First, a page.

Mary is the primary caregiver for her husband, Scott, whose
complications from a hip surgery four years ago have left him non-ambulatory
and in a wheelchair. He uses a Hoya lift for transfers and requires total care
for bathing and getting dressed.
As caregivers taking care of an aging parent or loved one,
people like Mary have taken on a meaningful and important role that sends a
great message of love and loyalty. However, caregiving duties can take up a
significant part of a person’s life. According to the Family Caregiver
Alliance, a caregiver’s role, on average, lasts four years, while Alzheimer's
and dementia caregivers often provide up to eight years of care.
If you’re a caregiver, you are probably known for being
resilient and strong. Caregivers make incredible time sacrifices, spending 13
days per month on tasks such as shopping, food preparation, housekeeping,
laundry, transportation, and giving medication; and 6 days per month on
feeding, dressing, grooming, walking, bathing and other vital activities.
In addition, caregivers often find themselves in challenging
situations. As a result, health issues such as stress, frustration, and
depression are actually amplified: four in 10 caregivers consider their
caregiving situation to be highly stressful, and nearly half of higher-hour
caregivers find their role emotionally stressful, per the Family Caregiver
Alliance. Not only do you have to take care of your own finances, you often
have to communicate for your patient to doctors, lawyers and agencies asking
complicated questions that you might not always know the answer to. Like many
caregivers, Mary felt emotionally and physically exhausted.
While caregivers’ lives are radically (and sometimes
unexpectedly) changed by caring for an aging loved one, they are also put in a
uniquely difficult position as sympathy and concern tend to focus solely on the
In order to begin the journey of taking care of yourself as a
caregiver, we encourage you to follow these five tips:
Make sure that you have access to important medical and legal documents, and
keep them organized and up to date to ensure that medical visits and
consultations go as smoothly as possible.
Caregivers tend to be in worse physical shape compared to non-caregivers, due
to mental health problems coupled with the physical strains of caregiving
taking a toll on their body. It’s crucial to stay healthy yourself in order to
provide the best care to your loved one. Take breaks, exercise, eat healthy
food and drink plenty of water.
Keep up on your own doctor’s visits; let your PCP know that you
are a caregiver and don’t hesitate to mention any symptoms or concerns you
Maintain good mental health by using stress relief techniques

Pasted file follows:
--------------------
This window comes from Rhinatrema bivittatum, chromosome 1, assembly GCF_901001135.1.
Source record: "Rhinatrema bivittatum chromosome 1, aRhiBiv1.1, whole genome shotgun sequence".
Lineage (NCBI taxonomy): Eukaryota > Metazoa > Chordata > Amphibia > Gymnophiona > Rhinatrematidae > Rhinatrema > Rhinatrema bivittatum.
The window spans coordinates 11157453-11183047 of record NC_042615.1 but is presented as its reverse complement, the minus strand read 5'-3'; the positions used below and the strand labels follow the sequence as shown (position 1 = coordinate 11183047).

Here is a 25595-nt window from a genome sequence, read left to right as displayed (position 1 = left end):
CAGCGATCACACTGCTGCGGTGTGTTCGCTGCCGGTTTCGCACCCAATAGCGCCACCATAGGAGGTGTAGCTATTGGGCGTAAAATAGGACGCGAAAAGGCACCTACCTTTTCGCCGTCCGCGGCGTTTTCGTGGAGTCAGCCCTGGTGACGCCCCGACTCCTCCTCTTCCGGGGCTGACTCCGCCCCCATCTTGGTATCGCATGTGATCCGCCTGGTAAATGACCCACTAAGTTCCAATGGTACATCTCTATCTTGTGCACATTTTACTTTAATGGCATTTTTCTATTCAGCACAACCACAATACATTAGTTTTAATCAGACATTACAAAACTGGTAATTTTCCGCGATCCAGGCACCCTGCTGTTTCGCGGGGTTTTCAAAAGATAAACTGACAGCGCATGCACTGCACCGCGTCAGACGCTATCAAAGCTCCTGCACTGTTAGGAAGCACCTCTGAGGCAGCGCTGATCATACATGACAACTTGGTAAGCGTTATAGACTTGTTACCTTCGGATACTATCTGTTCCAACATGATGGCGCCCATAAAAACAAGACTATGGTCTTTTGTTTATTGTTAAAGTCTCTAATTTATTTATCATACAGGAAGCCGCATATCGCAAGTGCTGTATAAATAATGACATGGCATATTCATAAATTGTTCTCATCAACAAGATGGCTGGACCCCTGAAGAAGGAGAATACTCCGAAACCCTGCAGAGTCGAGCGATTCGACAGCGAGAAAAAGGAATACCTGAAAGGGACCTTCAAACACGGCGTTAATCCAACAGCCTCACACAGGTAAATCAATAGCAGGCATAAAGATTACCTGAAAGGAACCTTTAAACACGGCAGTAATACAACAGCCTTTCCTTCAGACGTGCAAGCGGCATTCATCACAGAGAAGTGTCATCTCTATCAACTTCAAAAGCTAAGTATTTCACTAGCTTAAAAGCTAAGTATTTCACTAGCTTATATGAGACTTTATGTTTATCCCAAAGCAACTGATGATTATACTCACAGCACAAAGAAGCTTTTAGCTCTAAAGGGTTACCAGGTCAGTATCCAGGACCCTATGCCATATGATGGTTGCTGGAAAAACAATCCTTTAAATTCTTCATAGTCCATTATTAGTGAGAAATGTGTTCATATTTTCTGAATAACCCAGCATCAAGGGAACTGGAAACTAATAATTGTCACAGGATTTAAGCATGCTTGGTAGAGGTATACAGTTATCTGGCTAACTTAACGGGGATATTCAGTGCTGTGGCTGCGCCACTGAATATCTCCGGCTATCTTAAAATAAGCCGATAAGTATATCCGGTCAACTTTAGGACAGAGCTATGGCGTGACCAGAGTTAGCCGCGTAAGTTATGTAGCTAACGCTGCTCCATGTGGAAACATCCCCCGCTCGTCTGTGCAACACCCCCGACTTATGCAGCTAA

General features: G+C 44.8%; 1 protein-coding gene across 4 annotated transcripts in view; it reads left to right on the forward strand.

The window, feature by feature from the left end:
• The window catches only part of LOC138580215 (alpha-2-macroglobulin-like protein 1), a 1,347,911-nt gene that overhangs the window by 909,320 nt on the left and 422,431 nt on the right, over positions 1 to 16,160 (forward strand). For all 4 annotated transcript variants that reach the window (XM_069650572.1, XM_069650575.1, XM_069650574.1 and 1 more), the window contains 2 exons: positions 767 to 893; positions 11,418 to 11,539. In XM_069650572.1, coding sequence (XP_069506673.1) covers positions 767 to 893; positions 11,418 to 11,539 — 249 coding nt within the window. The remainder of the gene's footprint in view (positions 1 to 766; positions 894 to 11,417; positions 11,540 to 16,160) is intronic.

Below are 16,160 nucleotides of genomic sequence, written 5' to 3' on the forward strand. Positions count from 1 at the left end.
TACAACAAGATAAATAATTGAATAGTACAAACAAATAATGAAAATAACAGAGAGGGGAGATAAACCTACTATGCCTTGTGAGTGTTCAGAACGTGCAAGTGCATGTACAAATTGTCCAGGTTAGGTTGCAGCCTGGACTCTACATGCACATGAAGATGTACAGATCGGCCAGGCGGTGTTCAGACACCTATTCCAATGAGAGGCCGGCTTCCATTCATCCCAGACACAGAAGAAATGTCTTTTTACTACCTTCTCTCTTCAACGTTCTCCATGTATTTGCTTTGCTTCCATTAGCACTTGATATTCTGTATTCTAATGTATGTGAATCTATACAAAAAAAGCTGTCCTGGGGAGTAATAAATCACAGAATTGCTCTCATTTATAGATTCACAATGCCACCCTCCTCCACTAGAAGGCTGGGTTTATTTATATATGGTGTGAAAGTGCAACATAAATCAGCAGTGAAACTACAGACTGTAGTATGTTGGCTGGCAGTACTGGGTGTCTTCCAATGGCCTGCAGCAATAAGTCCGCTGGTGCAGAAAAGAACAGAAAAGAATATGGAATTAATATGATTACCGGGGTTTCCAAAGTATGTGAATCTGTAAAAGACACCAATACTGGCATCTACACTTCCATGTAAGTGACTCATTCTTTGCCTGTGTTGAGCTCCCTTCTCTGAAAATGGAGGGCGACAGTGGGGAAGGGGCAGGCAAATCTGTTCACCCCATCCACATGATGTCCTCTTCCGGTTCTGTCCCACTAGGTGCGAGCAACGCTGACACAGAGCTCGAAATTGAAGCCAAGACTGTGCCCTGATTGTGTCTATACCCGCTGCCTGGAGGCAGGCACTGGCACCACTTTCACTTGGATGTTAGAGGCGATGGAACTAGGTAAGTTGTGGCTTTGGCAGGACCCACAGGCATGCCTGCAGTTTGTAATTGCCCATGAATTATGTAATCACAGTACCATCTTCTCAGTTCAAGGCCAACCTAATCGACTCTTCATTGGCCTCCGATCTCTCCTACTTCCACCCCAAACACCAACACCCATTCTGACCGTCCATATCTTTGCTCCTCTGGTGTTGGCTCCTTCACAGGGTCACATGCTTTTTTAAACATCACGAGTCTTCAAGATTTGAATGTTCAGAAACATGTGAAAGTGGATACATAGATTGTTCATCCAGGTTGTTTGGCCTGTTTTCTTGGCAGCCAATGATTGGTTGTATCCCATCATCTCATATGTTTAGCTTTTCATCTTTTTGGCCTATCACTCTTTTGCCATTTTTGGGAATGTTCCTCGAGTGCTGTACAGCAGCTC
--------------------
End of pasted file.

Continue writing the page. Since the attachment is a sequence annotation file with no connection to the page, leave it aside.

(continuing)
such as meditation, a simple way to calm your mind and lessen the stress of
caring for a loved one. There are many online resources, such as those found on
to help you learn how to meditate and provide daily meditations.
Find support: Find
out if there are caregiver resources in your community such as support groups
where you can share experiences and discuss solutions with others who
understand what you’re going through. Make an effort to stay connected with
family and friends who can offer you emotional support, such as getting
together once a week to take a walk.
In Mary’s case, while at a Medicare Fair with Scott, she
connected with a Behavioral Health Case Manager at the Beacon Health Options
Behavioral Health information table. Beacon is BCBSRI's behavioral health services partner for
assisting BCBSRI members.
She expressed a desire to speak with someone about accessing
counseling services and provided her contact information for a follow-up call.
Always say yes when someone offers to help. You can also be proactive by
creating a list of ways that others can help you, such picking up groceries,
providing transportation or cooking a healthy dinner.
Mary’s case manager not only referred her to an individual
clinician within the community, she also facilitated a referral for in-home
Visiting Nurse services, including a complete Nursing/Safety Evaluation,
Physical Therapy, Occupational Therapy, and certified nursing assistant
services. Beacon continued to follow up with Mary and Scott to ensure that
services were in place and their needs were met.
Know that you are valued and appreciated:
Being a caregiver can be very rewarding, but there will be tough times where
you feel underappreciated or that things aren’t getting better, no matter how
hard you try. Take time to pat yourself on the back for taking on one of the
toughest jobs there is. This is a unique situation and you’re doing the best
Managing the stress in your life is just as important as any of
your other responsibilities. If you don’t take care of yourself, you won’t be
able to care for anyone else.
Blue Cross & Blue Shield of Rhode Island (BCBSRI) is
dedicated to supporting caregivers and those they care for. Our caregiver website
provides helpful tips for taking care of your loved one and yourself. You’ll
also discover local and national organizations that offer support for caregivers.
There are BCBSRI case managers available at each of our Your Blue Store
locations in East Providence, Warwick and Lincoln to discuss plan questions,
manage member needs and help find solutions to care needs.
Because Mary sought support and accepted help when it was
offered to her, she and her husband not only see improvement in their
individual health and wellness needs, but also their relationship with each
other. Please feel free to talk with us at BCBSRI about the needs of your loved
one, but also about how we can help you take care of your health needs as well.
BCBSRI Case Management can be reached at 459-CARE (2273).